Joan Flora and Pattie Sloan: two teachers challenging the status quo
If you are familiar with Common Core reading standards, you probably already know–and maybe dread–standard #10: read and comprehend complex literary and informational texts independently and proficiently.
For now, let’s think in progressions–leave off the “independently and proficiently” part for now; that’s our goal, not our starting point. Remember, too, the these standards are benchmarks for what students will know and be able to do by the end of 10th grade. We have time, but we need to get started now.
But which texts merit close, critical reading? We recommend you begin with less complex texts (think vocabulary, academic language, concepts) to build stamina and reading as thinking habits. We’ll address more complex texts in future posts; for now, we want to get good at progressions of text complexity and text difficulty (sentence structures).
Students won’t understand close, critical reading unless we teach it, so we think it’s vital that we understand how to teach it. We don’t resort to simply assigning it and rewarding students who happen to already read analytically while accidentally teaching the rest of the class to hate close reading. To ease the way, educators Douglas Fisher, Nancy Frey and Diane Lapp share these guidelines for choosing a text for close study:
- Select a short passage that is complex and worthy of study focus and time
- Choose a section within a novel or another body of work that demands close reading for deep comprehension
In a sample lesson below, Fisher and Frey highlight Chief Joseph’s surrender speech, “I will Fight no More Forever.” To understand the progressions of close, layered reading, follow these steps:
- First reading: What does the text say? This is the literal foundation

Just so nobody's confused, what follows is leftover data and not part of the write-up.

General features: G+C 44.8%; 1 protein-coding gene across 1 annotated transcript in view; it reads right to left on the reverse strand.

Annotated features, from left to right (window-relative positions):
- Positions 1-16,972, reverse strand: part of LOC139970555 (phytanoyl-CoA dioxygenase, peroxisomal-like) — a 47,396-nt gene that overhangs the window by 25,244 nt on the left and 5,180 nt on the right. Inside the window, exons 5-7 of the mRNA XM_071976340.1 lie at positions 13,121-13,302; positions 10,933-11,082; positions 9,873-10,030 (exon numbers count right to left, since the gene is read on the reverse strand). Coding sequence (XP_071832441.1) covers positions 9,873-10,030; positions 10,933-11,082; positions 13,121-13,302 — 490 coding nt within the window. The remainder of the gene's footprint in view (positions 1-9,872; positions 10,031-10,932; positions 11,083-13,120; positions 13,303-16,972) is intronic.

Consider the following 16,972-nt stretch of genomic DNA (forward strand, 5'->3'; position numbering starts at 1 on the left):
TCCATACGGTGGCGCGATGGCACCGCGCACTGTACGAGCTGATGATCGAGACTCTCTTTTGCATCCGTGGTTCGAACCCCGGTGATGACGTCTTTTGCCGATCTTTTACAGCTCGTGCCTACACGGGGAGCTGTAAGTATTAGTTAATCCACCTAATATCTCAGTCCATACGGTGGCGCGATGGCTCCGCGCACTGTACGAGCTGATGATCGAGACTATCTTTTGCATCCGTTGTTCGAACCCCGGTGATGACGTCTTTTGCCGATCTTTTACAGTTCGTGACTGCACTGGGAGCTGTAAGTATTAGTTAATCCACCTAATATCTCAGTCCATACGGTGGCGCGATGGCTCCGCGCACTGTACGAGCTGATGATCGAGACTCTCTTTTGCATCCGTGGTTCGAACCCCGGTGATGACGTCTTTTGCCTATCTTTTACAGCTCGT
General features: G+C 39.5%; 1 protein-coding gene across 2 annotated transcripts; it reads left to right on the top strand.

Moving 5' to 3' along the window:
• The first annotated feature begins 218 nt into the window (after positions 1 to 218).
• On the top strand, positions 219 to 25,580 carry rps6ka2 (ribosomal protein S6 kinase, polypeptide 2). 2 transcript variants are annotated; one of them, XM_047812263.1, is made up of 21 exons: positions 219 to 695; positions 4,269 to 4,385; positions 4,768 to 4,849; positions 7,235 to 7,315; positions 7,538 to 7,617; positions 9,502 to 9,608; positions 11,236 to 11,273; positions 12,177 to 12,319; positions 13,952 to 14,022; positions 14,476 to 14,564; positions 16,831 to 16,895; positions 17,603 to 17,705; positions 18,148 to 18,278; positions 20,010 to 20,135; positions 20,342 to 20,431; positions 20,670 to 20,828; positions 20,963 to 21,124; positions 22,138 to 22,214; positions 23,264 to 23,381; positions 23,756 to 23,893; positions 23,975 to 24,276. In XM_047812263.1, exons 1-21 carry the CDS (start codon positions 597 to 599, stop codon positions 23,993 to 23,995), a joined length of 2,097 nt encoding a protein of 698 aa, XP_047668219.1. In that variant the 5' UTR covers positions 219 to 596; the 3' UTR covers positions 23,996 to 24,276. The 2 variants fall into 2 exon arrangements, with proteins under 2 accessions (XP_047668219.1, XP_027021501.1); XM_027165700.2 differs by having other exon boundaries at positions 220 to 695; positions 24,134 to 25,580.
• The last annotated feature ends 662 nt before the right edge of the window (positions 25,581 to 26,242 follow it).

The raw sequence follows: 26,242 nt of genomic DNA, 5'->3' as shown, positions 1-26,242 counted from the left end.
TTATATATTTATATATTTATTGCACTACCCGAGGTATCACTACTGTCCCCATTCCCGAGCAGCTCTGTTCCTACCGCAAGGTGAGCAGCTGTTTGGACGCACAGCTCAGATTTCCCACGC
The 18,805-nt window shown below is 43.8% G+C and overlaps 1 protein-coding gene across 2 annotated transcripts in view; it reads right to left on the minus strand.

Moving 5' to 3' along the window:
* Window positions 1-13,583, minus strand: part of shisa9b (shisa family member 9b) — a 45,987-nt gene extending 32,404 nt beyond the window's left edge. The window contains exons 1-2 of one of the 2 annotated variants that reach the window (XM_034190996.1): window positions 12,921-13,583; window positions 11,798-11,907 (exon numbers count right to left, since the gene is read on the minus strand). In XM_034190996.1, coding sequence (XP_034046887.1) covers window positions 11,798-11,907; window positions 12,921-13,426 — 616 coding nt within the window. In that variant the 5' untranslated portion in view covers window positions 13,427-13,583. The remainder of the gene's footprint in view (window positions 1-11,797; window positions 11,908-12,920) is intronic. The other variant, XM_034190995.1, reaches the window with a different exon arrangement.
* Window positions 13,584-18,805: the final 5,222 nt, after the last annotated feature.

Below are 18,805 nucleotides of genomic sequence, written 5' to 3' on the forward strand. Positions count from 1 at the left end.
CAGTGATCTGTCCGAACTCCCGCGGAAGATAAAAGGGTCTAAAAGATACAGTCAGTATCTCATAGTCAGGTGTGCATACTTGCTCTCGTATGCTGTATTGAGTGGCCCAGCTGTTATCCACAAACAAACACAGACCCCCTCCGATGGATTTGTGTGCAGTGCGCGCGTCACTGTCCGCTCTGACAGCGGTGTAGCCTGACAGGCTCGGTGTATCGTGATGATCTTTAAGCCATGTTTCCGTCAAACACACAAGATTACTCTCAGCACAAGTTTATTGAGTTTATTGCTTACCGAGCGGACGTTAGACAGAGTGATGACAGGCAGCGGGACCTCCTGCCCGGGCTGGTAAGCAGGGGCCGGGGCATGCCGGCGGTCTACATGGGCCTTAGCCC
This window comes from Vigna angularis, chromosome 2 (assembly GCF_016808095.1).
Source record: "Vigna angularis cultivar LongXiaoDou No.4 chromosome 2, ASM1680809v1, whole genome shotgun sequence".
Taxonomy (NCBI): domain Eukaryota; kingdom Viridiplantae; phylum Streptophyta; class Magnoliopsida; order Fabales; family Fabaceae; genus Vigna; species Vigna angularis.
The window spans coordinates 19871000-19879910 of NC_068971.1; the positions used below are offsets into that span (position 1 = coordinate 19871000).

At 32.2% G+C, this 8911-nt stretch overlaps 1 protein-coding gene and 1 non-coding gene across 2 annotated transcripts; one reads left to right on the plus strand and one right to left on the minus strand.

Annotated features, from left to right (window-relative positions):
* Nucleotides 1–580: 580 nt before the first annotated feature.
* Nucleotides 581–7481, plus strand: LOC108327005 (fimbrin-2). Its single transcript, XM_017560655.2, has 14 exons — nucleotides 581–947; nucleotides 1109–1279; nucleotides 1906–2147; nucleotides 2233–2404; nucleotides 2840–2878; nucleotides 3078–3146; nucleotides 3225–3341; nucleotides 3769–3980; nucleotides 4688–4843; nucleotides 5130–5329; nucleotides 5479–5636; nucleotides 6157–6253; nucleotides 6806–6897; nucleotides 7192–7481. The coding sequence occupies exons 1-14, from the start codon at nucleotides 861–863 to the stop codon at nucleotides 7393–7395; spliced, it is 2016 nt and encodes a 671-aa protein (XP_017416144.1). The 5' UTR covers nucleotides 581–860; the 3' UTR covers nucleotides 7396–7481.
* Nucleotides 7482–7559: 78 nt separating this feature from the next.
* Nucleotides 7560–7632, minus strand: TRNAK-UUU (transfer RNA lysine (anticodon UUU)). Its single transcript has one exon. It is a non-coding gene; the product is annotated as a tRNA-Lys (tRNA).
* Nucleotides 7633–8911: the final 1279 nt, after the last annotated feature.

- Second reading: How does the text work? Notice the structural features–how does the author communicate?
- Third reading: What does the text mean? This is the inference layer, which is the heart and soul of reading for us. Without this, we wouldn’t love reading and thinking about it. You may be tempted to rush this part; don’t. Your patience will pay off in rich classroom discussions and writing if you follow the text-dependent questions. With time and consistency, your students gain stamina and strength to tackle this work independently.
Insist that students hold their thinking via notes, guiding students each step of the way–don’t just throw this list at them. Slow down and do it with them; show them your notes for each layer. Be patient. Be zen. This is teaching as art.
- Annotate the text in the service of comprehension; this becomes students’ visible footprints of thinking and future evidence for discussions and writing
- Underline major points
- Circle key words or phrases that are unknown or confusing (this helps students monitor their comprehension and stops them from saying, “I didn’t get it. Fix it for me.”)
- Write margin notes restating author’s ideas
- Consider additional annotations for students, once they understand the process; add “customized” notes that correspond with the text. For example, we like highlighters for Tracy Chapman’s song, “Fast Car,” marking evidence that indicates success for escaping poverty in one color and evidence that refutes success in a second color; look for facts vs. dreams.